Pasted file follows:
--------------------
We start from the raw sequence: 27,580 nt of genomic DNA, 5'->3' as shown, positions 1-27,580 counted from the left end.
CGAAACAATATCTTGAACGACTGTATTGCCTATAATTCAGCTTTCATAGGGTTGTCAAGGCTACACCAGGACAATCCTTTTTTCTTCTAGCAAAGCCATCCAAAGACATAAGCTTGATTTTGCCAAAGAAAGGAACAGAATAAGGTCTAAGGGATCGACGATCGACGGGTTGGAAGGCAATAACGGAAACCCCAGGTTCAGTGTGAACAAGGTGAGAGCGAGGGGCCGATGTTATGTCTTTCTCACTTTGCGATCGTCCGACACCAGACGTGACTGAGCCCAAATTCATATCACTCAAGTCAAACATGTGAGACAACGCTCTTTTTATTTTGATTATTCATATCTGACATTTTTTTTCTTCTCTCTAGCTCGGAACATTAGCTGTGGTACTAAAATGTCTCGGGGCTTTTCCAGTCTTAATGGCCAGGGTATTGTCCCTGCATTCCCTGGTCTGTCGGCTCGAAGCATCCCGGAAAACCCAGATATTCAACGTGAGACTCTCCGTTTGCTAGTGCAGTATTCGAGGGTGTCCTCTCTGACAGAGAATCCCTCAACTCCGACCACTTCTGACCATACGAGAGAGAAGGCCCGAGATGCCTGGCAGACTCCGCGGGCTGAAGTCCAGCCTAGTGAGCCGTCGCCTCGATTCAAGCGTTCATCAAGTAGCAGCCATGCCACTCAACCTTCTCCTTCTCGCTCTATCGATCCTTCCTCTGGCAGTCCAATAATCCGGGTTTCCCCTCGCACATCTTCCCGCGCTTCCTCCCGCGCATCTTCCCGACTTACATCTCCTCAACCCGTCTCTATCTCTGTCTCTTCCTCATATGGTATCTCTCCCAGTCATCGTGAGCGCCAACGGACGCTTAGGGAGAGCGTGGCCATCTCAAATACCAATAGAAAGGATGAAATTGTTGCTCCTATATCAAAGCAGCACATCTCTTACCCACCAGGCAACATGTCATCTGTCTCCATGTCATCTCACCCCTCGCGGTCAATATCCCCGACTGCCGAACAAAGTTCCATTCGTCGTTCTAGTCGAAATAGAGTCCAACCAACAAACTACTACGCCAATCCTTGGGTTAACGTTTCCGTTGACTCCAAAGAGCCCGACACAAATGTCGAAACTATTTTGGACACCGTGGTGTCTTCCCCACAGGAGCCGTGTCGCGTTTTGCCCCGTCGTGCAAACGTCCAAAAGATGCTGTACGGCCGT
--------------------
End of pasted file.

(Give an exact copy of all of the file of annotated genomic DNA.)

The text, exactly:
We start from the raw sequence: 27,580 nt of genomic DNA, 5'->3' as shown, positions 1-27,580 counted from the left end.
CGAAACAATATCTTGAACGACTGTATTGCCTATAATTCAGCTTTCATAGGGTTGTCAAGGCTACACCAGGACAATCCTTTTTTCTTCTAGCAAAGCCATCCAAAGACATAAGCTTGATTTTGCCAAAGAAAGGAACAGAATAAGGTCTAAGGGATCGACGATCGACGGGTTGGAAGGCAATAACGGAAACCCCAGGTTCAGTGTGAACAAGGTGAGAGCGAGGGGCCGATGTTATGTCTTTCTCACTTTGCGATCGTCCGACACCAGACGTGACTGAGCCCAAATTCATATCACTCAAGTCAAACATGTGAGACAACGCTCTTTTTATTTTGATTATTCATATCTGACATTTTTTTTCTTCTCTCTAGCTCGGAACATTAGCTGTGGTACTAAAATGTCTCGGGGCTTTTCCAGTCTTAATGGCCAGGGTATTGTCCCTGCATTCCCTGGTCTGTCGGCTCGAAGCATCCCGGAAAACCCAGATATTCAACGTGAGACTCTCCGTTTGCTAGTGCAGTATTCGAGGGTGTCCTCTCTGACAGAGAATCCCTCAACTCCGACCACTTCTGACCATACGAGAGAGAAGGCCCGAGATGCCTGGCAGACTCCGCGGGCTGAAGTCCAGCCTAGTGAGCCGTCGCCTCGATTCAAGCGTTCATCAAGTAGCAGCCATGCCACTCAACCTTCTCCTTCTCGCTCTATCGATCCTTCCTCTGGCAGTCCAATAATCCGGGTTTCCCCTCGCACATCTTCCCGCGCTTCCTCCCGCGCATCTTCCCGACTTACATCTCCTCAACCCGTCTCTATCTCTGTCTCTTCCTCATATGGTATCTCTCCCAGTCATCGTGAGCGCCAACGGACGCTTAGGGAGAGCGTGGCCATCTCAAATACCAATAGAAAGGATGAAATTGTTGCTCCTATATCAAAGCAGCACATCTCTTACCCACCAGGCAACATGTCATCTGTCTCCATGTCATCTCACCCCTCGCGGTCAATATCCCCGACTGCCGAACAAAGTTCCATTCGTCGTTCTAGTCGAAATAGAGTCCAACCAACAAACTACTACGCCAATCCTTGGGTTAACGTTTCCGTTGACTCCAAAGAGCCCGACACAAATGTCGAAACTATTTTGGACACCGTGGTGTCTTCCCCACAGGAGCCGTGTCGCGTTTTGCCCCGTCGTGCAAACGTCCAAAAGATGCTGTACGGCCGT